Early Christianity

Early Christianity is generally considered as Christianity between the resurrection of Jesus around year 30 and the First Council of Nicaea in 325.

The very first Christians (the Twelve Apostles and the 120 Disciples at Pentecost, etc.) were all Jews or biblical proselytes, either by birth or conversion, referred to by historians as the Jewish Christians. The New Testament's Book of Acts and Epistle to the Galatians record that the first Christian community was centered in Jerusalem and its leaders included Peter, James, and John. Paul of Tarsus, after his conversion to Christianity, claimed the title of "Apostle to the Gentiles". Paul's influence on Christian thinking is said to be more significant than any other New Testament writer. By the end of the 1st century, Christianity began to be recognized internally and externally as a separate religion from Rabbinic Judaism which itself was refined and developed further in the centuries after the destruction of the Second Jerusalem Temple.

As shown by the numerous quotations in the New Testament books and other Christian writings of the 1st centuries, early Christians generally used and revered the Jewish Bible as Scripture, mostly in the Greek (Septuagint) or Aramaic (Targum) translations, much of which is written in narrative form where "in the biblical story God is the protagonist, Satan (or evil people/powers) are the antagonists, and God’s people are the agonists".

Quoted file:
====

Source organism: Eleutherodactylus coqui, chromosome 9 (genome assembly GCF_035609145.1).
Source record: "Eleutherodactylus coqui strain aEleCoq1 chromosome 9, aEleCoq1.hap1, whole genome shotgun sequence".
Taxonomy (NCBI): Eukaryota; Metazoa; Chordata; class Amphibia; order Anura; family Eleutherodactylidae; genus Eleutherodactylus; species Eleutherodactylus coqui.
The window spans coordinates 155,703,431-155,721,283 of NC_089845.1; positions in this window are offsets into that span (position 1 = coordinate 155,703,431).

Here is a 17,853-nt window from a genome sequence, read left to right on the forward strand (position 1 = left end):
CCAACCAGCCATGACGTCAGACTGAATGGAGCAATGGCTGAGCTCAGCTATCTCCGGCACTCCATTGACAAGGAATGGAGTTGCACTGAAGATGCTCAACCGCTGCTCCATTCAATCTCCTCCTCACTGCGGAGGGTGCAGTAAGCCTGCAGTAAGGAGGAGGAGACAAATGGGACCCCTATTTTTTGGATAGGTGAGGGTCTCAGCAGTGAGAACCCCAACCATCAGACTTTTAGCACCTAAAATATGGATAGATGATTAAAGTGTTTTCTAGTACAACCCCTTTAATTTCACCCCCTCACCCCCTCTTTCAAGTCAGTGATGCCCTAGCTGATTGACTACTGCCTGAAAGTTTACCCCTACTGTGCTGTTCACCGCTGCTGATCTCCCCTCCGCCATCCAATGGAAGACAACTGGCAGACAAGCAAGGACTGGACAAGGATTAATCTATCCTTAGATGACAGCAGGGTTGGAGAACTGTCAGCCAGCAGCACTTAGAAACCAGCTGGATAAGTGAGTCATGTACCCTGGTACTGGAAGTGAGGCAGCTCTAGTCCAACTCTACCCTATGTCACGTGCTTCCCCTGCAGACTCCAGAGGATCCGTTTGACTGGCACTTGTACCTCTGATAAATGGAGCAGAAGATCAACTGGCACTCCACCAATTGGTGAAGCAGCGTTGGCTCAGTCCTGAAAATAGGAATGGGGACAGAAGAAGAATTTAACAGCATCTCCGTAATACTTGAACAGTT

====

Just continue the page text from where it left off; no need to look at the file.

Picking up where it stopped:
As the New Testament canon developed, the Letters of Paul, the Canonical Gospels and various other works were also recognized as scripture to be read in church. Paul's letters, especially Romans, established a theology based on Christ rather than on the Mosaic Law, but most Christian denominations today still consider the "moral prescriptions" of the Mosaic Law, such as the Ten Commandments, Great Commandment, and Golden Rule, to be relevant. Early Christians demonstrated a wide range of beliefs and practices, many of which were later rejected as heretical.

Read more about Early Christianity:  History, Practices, Beliefs, Ecclesiology, Orthodoxy and Heterodoxy, Religious Writing, Spread of Christianity

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Famous quotes containing the words christianity and/or early:

    But, with whatever exception, it is still true that tradition characterizes the preaching of this country; that it comes out of the memory, and not out of the soul; that it aims at what is usual, and not at what is necessary and eternal; that thus historical Christianity destroys the power of preaching, by withdrawing it from the exploration of the moral nature of man; where the sublime is, where are the resources of astonishment and power.
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    In the true sense one’s native land, with its background of tradition, early impressions, reminiscences and other things dear to one, is not enough to make sensitive human beings feel at home.
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